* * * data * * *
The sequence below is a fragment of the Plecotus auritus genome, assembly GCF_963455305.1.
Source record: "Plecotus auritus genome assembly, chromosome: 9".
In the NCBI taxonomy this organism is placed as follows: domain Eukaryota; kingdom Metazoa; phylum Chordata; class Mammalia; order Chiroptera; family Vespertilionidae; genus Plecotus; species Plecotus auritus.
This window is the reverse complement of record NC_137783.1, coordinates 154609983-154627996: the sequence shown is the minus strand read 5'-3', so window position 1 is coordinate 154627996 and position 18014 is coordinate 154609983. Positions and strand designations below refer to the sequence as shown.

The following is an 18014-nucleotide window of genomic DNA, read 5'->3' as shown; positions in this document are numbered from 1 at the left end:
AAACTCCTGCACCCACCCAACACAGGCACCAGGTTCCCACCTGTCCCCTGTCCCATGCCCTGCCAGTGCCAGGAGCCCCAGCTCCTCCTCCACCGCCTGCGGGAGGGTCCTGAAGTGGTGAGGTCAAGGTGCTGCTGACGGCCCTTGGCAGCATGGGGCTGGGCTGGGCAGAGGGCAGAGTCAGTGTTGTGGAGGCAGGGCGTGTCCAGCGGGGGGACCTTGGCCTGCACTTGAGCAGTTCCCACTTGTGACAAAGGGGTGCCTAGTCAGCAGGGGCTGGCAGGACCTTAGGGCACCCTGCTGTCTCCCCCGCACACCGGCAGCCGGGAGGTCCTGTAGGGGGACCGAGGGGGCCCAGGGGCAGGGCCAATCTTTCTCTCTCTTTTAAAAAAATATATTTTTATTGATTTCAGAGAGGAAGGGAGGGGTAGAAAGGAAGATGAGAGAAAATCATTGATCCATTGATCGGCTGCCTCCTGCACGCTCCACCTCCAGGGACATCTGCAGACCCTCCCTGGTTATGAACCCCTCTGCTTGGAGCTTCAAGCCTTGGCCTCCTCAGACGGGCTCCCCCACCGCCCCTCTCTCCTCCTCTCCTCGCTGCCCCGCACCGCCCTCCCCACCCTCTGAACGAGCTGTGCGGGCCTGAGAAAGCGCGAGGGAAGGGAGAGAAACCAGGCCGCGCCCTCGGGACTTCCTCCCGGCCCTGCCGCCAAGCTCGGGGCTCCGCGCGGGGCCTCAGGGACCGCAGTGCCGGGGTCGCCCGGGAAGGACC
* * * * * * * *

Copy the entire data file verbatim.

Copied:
The sequence below is a fragment of the Plecotus auritus genome, assembly GCF_963455305.1.
Source record: "Plecotus auritus genome assembly, chromosome: 9".
In the NCBI taxonomy this organism is placed as follows: domain Eukaryota; kingdom Metazoa; phylum Chordata; class Mammalia; order Chiroptera; family Vespertilionidae; genus Plecotus; species Plecotus auritus.
This window is the reverse complement of record NC_137783.1, coordinates 154609983-154627996: the sequence shown is the minus strand read 5'-3', so window position 1 is coordinate 154627996 and position 18014 is coordinate 154609983. Positions and strand designations below refer to the sequence as shown.

The following is an 18014-nucleotide window of genomic DNA, read 5'->3' as shown; positions in this document are numbered from 1 at the left end:
AAACTCCTGCACCCACCCAACACAGGCACCAGGTTCCCACCTGTCCCCTGTCCCATGCCCTGCCAGTGCCAGGAGCCCCAGCTCCTCCTCCACCGCCTGCGGGAGGGTCCTGAAGTGGTGAGGTCAAGGTGCTGCTGACGGCCCTTGGCAGCATGGGGCTGGGCTGGGCAGAGGGCAGAGTCAGTGTTGTGGAGGCAGGGCGTGTCCAGCGGGGGGACCTTGGCCTGCACTTGAGCAGTTCCCACTTGTGACAAAGGGGTGCCTAGTCAGCAGGGGCTGGCAGGACCTTAGGGCACCCTGCTGTCTCCCCCGCACACCGGCAGCCGGGAGGTCCTGTAGGGGGACCGAGGGGGCCCAGGGGCAGGGCCAATCTTTCTCTCTCTTTTAAAAAAATATATTTTTATTGATTTCAGAGAGGAAGGGAGGGGTAGAAAGGAAGATGAGAGAAAATCATTGATCCATTGATCGGCTGCCTCCTGCACGCTCCACCTCCAGGGACATCTGCAGACCCTCCCTGGTTATGAACCCCTCTGCTTGGAGCTTCAAGCCTTGGCCTCCTCAGACGGGCTCCCCCACCGCCCCTCTCTCCTCCTCTCCTCGCTGCCCCGCACCGCCCTCCCCACCCTCTGAACGAGCTGTGCGGGCCTGAGAAAGCGCGAGGGAAGGGAGAGAAACCAGGCCGCGCCCTCGGGACTTCCTCCCGGCCCTGCCGCCAAGCTCGGGGCTCCGCGCGGGGCCTCAGGGACCGCAGTGCCGGGGTCGCCCGGGAAGGACC